The 2013 General Elections in Norway
In 2013, there will be elections to the Storting and the Sami Assembly. Election Day is Monday 9 September 2013. In order to be eligible to vote in Parliamentary elections, you must be a Norwegian national and registered as an elector in a municipality.
The Norwegian electoral system is based on the principles of direct election and proportional representation in multi-member constituencies. Direct election means that the electors vote directly for representatives of their constituency by giving their vote to an electoral list.
Proportional representation means that the representatives are distributed according to the proportion of the totalt vote each individual electoral lists receives. Both political parties and other groups can put up lists at elections.
Electoral divisions and number of seats
For general elections the country is divided into 19 constituencies corresponding to the counties. This includes the municipal authority of Oslo which is a county in its own right. The total number of seats in the Storting is 169. The number of members to be returned from each constituency depends on a complex calculation that takes into account both the population and area of the county. Of the 169 members returned, 150 are elected as constituency representatives. The remaining 19, one seat from each constituency, are elected at large. The aim here is to make the overall results more proportional by countering any distortions in the constituency results.
Qualification of electors
All Norwegian nationals who will have reached the age of 18 by the end of the election year are qualified to vote at general elections. Nationals from the Nordic countries (Sweden, Iceland, Denmark and Finland) are qualified to vote at local government elections if they were registered as resident in Norway no later than 30 June in the year of election. Other foreign nationals are qualified to vote at local government elections if they have been registered at the Population Registry as resident in Norway for a continuous period of three years immediately prior to Election Day.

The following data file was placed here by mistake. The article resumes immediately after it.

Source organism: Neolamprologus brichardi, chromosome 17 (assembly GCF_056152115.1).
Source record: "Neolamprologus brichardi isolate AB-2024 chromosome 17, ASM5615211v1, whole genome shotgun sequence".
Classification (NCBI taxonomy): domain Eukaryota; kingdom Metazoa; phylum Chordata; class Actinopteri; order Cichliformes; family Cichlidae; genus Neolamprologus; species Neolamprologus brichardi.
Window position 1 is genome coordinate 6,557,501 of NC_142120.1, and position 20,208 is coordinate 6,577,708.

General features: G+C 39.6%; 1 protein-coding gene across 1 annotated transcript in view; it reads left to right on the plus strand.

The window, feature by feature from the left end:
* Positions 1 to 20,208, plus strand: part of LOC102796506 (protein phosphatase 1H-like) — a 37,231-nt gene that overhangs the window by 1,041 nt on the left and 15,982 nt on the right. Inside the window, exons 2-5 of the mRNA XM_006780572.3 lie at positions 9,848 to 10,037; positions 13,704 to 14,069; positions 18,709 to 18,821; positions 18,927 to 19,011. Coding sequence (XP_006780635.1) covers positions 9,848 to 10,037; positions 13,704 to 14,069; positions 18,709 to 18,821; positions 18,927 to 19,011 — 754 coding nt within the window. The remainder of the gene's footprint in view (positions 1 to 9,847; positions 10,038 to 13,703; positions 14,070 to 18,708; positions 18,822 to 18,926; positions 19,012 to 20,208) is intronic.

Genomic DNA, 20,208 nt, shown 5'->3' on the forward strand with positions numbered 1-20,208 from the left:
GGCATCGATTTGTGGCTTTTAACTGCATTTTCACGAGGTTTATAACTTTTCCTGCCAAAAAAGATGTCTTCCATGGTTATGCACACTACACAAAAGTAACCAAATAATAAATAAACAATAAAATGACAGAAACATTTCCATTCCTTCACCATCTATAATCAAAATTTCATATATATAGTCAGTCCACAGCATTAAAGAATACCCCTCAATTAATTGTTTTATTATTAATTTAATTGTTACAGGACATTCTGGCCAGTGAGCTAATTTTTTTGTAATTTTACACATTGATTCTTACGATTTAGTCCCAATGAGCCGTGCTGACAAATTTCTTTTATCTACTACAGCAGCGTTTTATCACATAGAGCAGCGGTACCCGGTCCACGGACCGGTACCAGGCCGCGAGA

The Ministry of local government and regional development has overall responsibility for general elections, but municipal authorities are responsible for the practical conduct of all elections. Each municipal council elects an Electoral Committee, which is responsible for the conduct of elections in its own municipal authority area.
Polling on Election Day
On Election Day, electors may only cast their vote in the municipality where they are registered to vote. The Electoral Committee determines how many polling districts the municipal authority area shall be divided into, and consequently how many polling stations there shall be. The municipal authorities may decide that elections shall also be held on the Sunday before the official Election Day. The Electoral Committee announces to the electors in the municipal authority area when and where polling is to take place on Election Day. No polling stations may remain open later than 9.00 pm on Election Day.
Polling normally takes place in the following manner
1. The elector goes to a discrete polling booth where he or she can fill out the ballot paper unobserved.
2. The elector takes the ballot paper of the party or group for which he or she wishes to vote and makes any changes that he or she might wish.
3. The elector folds the ballot paper so that nobody can see how he or she has voted and goes to an election official, who stamps the ballot paper.
4. The elector then puts the ballot paper into the ballot box.
5. Any person who votes shall be crossed off in the register of electors. The election official checks that the elector is listed in the register of electors and that he or she has not been crossed off as having already voted. The elector shall produce proof of identity. The crossing off in the register of electors must take place before electors put their ballot papers into the ballot box.
Voting in advance
Electors may vote in advance. Advance voting takes place in the period from 1 July in the year of the election and up to the last Friday before Election Day. When voting in advance, the elector is personally responsible for voting at such time as permits the ballot to reach the Electoral Committee no later than 9.00 pm on Election Day.
Electors who are abroad can also cast their ballots at the election. This must be done in advance, however. Voting Abroad may take place up to and including the next- to- last Friday before Election Day.